It almost goes without saying that I now use GMAIL, because it's by far superior to hotmail, aol and others available - and includes many of the functions one would normally use a Microsoft Outlook for (such as forwarding all email accounts to one page, with the ability to write an email from any account on that same page), plus it comes with some added bonuses: a fantastic way to search for old emails, a great spam-catching folder and the ability to label emails. (For example, I label my emails so that when they come in my inbox, I can see what email account they were emailed to - but you could set a label to catch all emails that include the word "Ryan" if you wanted a quick way to filter for emails sent by me, or "BSG" to filter the emails sent to you that say anything about my favorite TV show.) All of these are important tools that people are starting to use en masse, and all of these tools are making the progressive/netroots movement stronger, even if it's by osmosis.


It seems most people who talk about netroots and think about web applications think about blogs, internet forums and email groups. But, really, even if those are what we traditionally think of as being the core "netroot tools," they're only a tiny piece of the puzzle. The ultimate tools that are being advanced today are the tools that bring professional caliber resources into the hands of citizens for free, or next to nothing.

Youtube has certainly been powerful, but how much more powerful would it be if people had more - free - resources to edit their projects? Microsoft and Apple have added some things into their base operating systems, but a lot of them leave out core functionality. Imagine an open-source internet program that could allow users to edit and paint moving video, create professional-quality music, animate objects or create special effects? Well, that's what Jahshaka is starting to do, and will only get better at as the future moves on. Soon, every citizen will be able to create a documentary as entertaining and worth watching by a wide audience as Michael Moore's often humorous, but important, pieces.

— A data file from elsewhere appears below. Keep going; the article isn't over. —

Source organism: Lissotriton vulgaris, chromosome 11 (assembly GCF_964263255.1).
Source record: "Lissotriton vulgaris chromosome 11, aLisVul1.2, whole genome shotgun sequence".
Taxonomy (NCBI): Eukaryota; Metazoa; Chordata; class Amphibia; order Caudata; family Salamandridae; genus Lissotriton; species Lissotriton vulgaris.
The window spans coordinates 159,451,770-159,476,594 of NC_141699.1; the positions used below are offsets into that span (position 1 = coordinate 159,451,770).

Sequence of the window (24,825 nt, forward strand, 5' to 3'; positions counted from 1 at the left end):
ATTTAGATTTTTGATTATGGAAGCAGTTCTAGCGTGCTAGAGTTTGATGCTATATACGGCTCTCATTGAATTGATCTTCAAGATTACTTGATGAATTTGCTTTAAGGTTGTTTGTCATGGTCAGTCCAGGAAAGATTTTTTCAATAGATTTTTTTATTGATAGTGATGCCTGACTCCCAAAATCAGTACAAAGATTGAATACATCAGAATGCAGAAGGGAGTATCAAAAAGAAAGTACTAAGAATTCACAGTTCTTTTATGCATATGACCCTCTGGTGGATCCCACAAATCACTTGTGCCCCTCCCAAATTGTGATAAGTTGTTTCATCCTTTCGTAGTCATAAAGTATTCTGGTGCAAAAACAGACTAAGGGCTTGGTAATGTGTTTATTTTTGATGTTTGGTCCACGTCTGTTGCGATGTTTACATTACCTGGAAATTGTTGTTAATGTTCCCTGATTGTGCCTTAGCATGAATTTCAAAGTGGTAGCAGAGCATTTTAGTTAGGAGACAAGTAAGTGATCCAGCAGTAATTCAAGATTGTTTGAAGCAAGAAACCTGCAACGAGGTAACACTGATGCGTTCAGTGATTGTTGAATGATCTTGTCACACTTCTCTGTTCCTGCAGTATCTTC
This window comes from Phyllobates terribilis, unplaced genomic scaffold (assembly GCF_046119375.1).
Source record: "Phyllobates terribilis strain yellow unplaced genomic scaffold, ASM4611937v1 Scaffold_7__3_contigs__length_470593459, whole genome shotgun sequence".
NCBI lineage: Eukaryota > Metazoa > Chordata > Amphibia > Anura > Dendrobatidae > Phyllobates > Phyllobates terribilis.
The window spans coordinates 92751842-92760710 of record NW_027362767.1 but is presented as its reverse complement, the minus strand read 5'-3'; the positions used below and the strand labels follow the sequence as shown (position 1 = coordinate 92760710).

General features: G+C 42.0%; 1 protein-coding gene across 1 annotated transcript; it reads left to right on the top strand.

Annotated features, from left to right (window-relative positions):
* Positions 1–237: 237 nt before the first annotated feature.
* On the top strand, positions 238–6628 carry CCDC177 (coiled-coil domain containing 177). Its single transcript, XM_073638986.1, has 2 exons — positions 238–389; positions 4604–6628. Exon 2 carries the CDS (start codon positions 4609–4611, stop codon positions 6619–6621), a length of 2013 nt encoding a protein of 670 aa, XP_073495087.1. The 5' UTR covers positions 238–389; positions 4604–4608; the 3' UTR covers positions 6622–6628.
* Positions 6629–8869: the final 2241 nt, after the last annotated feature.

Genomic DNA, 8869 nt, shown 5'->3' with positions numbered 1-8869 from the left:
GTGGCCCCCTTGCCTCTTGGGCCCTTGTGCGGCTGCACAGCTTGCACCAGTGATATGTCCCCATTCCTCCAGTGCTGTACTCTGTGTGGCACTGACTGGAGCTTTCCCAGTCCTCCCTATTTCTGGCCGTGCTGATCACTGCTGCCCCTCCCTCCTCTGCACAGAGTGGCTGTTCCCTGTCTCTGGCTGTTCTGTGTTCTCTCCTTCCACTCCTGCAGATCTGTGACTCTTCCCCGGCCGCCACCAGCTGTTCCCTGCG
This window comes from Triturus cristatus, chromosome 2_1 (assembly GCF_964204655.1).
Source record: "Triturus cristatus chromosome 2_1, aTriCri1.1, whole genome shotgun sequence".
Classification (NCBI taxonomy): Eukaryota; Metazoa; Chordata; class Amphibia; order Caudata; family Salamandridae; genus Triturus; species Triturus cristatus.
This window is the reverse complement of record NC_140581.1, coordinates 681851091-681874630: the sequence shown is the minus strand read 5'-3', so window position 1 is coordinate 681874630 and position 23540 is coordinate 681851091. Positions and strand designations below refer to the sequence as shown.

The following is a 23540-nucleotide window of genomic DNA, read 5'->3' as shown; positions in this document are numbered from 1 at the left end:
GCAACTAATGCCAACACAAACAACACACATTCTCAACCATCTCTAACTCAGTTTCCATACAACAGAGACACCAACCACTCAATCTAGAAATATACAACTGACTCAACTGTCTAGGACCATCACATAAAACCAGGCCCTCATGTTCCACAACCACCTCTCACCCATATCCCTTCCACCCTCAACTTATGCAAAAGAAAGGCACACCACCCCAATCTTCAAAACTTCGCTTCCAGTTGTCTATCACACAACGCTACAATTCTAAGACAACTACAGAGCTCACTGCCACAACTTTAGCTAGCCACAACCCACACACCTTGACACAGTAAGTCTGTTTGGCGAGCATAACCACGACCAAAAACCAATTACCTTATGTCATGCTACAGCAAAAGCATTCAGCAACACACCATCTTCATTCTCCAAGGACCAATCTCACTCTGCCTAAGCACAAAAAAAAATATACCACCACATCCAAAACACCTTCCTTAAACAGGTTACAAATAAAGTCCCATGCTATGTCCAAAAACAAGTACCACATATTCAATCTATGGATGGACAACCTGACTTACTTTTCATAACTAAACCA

Then what about editing digital images? Adobe Photoshop costs hundreds upon hundreds of dollars, even for the scaled down version geared toward a more general public. GIMP has most of the functionality of Photoshop and is perfect for anyone that doesn't need Photoshop for commercial printing. Soon, when it supports a format that would allow it to be useful to most commercial print shops (CMYK color formatting), it may even start to become useful to printing and design professions - especially with the fact that they'd save hundreds or even thousands of dollars for a program that does virtually the same thing. Heck, there are lots of professionals who already use it - I don't know if this is a credit or a detriment, but the same folks who made Hulk the movie used an offshoot of GIMP for its video editing. Did I mention that GIMP edits videos, too? Well, it does. That's one of the beauties of open-source: the programs cater to those who would use it most, creating features that everyone needs in the process.